The Organic Gardening Medley – Irish Wild Plants Folklore and Healing Traditions

May 17, 2010

Niall MacCoitir’s book Irish Wild Plants: Myths, Legends and Folklore is an excellent reference to the folklore and cultural traditions associated with native plants in Ireland.

MacCoitir offers an example of an Irish folklore tradition for May, with his description of the use of May Blossoms to protect the home and farm from influences which would impede a good harvest and livelihood. Two flowers associated with this tradition are the pale yellow Primrose and the Marsh Marigold. The Primrose and Marsh Marigold were symbols of vitality and strength, and on May Eve (April 30), they were gathered by children at dusk and hung in the house, over the door or laid upon windowsills. They were also strewn on the thresholds of the front and back doors of the home and around farm buildings.

Nettles also had an association with May Day. In some areas of County Cork, May Eve was known a “Nettlemas Night”, according to MacCoitir, “Boys would parade the streets with large bunches of nettles, stinging their playmates. Girls would join in too, usually stinging the boys whom they held in affection. In west Galway the man of the house would go out on the night of May Eve and gather a handful of nettles. The nettles were pressed and everyone in the house would drink a mouthful of the juice to keep ‘a good fire’ in them for the rest of the year” (MacCoitir, Irish Wild Plants).

“Emotionally we derive from nature pleasure, fulfillment, inspiration and solace; nature is fundamental to our culture, language, psychological and spiritual well-being” (ENFO Ireland, Environmental Information Service).

Examples of Herbal Wild Plant Teas:

In general these wild plants are cooked or seeped in hot water, and can be drunk warm (with honey) or used cold with fruit juices and fresh herbs such as Lemon Balm and Mint. Consult a herbalist for specific ailments, the following are general associations to wild plants taken from the book 20 000 Secrets of Tea by Victoria Zak. Elderflower differs in that it is soaked in spring water, sugar and wine vinegar strained through muslin and bottled – refer to the Recipe Section for more information.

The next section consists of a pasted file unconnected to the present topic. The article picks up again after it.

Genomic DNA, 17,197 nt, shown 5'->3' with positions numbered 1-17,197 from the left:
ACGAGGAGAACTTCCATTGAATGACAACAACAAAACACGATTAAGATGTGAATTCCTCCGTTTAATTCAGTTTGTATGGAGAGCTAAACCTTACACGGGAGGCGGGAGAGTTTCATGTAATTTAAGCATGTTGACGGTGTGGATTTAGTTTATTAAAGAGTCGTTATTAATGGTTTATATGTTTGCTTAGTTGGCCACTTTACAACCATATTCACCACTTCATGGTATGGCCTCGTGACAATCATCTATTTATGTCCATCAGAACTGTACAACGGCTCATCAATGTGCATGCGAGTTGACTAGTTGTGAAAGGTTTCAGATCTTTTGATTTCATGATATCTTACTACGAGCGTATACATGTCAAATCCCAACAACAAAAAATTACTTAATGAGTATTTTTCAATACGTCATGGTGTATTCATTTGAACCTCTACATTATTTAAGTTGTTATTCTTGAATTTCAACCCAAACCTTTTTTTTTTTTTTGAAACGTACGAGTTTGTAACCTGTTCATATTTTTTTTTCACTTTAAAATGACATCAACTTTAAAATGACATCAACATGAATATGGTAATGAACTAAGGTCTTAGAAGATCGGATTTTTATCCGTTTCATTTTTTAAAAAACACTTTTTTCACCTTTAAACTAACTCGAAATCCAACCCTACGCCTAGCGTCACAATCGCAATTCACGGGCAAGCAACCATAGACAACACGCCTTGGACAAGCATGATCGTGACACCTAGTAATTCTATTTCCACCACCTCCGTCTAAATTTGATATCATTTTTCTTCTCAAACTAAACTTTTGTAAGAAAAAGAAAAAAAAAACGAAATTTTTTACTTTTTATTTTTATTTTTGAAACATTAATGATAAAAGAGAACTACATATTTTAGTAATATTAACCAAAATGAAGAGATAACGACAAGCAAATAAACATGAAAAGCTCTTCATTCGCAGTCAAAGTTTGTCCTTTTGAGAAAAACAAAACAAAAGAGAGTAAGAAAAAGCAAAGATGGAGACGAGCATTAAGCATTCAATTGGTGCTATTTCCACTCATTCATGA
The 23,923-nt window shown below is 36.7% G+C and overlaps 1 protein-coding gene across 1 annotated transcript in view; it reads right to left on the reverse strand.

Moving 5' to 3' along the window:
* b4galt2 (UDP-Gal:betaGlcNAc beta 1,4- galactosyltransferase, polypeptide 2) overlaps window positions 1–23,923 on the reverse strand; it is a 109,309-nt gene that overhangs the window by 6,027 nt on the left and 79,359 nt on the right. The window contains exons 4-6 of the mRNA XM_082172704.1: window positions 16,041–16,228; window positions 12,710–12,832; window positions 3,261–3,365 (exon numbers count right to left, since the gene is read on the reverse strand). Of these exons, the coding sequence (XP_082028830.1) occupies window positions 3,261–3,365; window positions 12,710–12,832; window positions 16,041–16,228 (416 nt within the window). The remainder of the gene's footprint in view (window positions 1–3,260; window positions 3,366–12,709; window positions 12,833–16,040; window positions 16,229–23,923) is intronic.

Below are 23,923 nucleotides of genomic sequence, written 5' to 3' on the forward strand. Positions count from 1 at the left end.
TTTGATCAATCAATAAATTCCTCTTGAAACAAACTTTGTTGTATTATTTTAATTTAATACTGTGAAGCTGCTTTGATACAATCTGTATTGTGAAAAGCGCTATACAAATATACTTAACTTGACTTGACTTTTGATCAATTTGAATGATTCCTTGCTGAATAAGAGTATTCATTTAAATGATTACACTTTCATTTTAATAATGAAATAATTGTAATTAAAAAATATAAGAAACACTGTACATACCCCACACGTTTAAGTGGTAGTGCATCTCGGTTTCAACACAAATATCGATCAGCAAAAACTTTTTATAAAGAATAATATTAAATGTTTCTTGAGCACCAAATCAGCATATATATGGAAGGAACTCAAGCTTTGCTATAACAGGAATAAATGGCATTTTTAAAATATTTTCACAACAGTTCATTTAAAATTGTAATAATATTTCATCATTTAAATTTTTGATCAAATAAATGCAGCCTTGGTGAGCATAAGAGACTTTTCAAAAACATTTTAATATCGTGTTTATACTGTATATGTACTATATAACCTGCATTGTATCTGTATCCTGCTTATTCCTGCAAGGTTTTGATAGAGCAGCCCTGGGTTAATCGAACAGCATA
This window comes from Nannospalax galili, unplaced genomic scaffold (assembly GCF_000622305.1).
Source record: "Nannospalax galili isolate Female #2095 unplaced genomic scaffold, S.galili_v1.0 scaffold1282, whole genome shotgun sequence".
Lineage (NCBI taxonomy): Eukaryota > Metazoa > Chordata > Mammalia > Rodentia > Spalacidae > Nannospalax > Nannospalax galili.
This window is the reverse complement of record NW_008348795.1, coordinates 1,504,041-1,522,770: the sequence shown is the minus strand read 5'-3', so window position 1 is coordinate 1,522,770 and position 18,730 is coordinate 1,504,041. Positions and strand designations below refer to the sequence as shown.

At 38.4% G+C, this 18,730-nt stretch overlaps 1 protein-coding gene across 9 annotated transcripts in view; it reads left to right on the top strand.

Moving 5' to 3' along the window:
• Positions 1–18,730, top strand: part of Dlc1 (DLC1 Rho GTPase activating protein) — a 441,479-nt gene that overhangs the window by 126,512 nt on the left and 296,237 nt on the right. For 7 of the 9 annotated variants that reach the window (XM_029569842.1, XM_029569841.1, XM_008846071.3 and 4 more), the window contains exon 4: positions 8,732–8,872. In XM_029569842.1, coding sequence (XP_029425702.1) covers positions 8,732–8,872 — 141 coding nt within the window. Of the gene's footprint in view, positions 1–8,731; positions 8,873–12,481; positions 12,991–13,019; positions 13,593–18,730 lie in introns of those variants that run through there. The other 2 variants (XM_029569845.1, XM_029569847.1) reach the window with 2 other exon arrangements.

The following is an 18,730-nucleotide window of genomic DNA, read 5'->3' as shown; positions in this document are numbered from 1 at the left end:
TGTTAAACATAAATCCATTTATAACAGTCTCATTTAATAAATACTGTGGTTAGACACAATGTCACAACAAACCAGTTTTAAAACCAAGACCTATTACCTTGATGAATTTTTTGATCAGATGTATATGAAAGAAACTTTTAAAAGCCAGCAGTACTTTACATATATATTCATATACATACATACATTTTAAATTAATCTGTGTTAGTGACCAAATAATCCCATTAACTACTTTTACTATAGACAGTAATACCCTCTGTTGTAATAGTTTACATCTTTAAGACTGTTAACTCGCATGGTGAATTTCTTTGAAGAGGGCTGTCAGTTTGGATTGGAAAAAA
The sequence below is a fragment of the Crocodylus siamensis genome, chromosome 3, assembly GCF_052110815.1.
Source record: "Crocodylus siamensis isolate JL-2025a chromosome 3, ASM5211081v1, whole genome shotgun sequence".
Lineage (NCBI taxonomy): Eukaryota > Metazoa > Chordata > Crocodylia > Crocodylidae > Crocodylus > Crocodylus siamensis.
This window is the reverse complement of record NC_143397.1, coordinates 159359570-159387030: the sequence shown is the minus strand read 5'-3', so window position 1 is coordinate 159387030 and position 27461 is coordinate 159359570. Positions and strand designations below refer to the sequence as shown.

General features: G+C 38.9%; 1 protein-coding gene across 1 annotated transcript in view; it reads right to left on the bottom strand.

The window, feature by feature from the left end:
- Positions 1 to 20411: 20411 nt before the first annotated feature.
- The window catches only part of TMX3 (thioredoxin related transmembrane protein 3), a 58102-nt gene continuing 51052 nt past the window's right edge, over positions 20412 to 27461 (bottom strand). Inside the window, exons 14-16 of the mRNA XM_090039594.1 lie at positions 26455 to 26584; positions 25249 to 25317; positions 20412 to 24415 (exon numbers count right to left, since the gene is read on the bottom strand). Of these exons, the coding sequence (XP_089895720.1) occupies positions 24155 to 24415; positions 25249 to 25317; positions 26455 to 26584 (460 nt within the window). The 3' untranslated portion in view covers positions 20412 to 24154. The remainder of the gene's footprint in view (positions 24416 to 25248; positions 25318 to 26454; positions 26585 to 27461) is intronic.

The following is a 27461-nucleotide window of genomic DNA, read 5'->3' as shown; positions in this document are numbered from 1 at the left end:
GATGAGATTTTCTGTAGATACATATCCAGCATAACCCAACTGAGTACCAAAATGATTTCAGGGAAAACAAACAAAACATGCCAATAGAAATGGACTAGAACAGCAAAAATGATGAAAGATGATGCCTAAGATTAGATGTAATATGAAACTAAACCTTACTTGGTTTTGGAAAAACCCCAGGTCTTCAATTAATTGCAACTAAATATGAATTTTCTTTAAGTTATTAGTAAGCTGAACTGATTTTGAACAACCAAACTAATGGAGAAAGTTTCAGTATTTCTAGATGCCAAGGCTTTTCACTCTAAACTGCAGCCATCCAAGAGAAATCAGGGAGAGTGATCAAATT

Nettle Tea (Tonic, Recovery, Energy, Vitamins A,C,D,K + Iron and Silica)

Yarrow Tea (Fever, Indigestion, Circulation, Fights Infections, Cleaning Wounds, Vitamins A,B,C,E and Iron, Magnesium, Selenium)

Meadowsweet or “Nature’s Aspirin” (Restores health and Vitality after an Illness)

Elderflower (Colds, Coughs, Flu, Sore Throats, Strengthens the Immune System, Vitamins A, C)

Sweet Woodruff  (The fresh leaves flavour non-alcoholic and alcoholic drinks, traditionally used as a diuretic)

References for Herbal Teas:

20 000 Secrets of Tea by Victoria Zak

Jekka McVicar’s New Book of Herbs

Photos: The photos from top to bottom are Sweet Woodruff, Campion, Columbine and Scabious blooming in May within the Groundswell Garden


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